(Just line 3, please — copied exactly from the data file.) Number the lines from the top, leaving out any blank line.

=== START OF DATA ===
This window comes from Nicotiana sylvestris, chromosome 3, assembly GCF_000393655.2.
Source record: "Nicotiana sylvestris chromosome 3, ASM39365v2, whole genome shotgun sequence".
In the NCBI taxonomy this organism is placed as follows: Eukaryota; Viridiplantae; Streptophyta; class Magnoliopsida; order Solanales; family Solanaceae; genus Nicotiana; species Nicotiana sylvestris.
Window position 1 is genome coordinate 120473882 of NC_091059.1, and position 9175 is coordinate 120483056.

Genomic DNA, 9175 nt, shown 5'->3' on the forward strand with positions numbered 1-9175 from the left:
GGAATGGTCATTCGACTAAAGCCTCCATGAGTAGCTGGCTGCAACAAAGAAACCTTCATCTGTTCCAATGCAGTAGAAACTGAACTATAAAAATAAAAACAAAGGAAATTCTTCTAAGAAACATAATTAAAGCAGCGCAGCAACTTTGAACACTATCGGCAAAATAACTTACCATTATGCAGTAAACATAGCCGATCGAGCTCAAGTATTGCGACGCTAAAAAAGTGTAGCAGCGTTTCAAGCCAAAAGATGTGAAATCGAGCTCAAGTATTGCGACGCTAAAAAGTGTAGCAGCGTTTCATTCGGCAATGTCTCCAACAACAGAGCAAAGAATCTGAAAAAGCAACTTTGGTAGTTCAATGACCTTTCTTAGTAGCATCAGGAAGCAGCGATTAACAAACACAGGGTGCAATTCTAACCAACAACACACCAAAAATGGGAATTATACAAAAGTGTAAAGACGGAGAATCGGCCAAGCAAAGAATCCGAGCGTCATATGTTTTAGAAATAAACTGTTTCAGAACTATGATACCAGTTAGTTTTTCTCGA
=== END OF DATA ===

In the NCBI taxonomy this organism is placed as follows: Eukaryota; Viridiplantae; Streptophyta; class Magnoliopsida; order Solanales; family Solanaceae; genus Nicotiana; species Nicotiana sylvestris.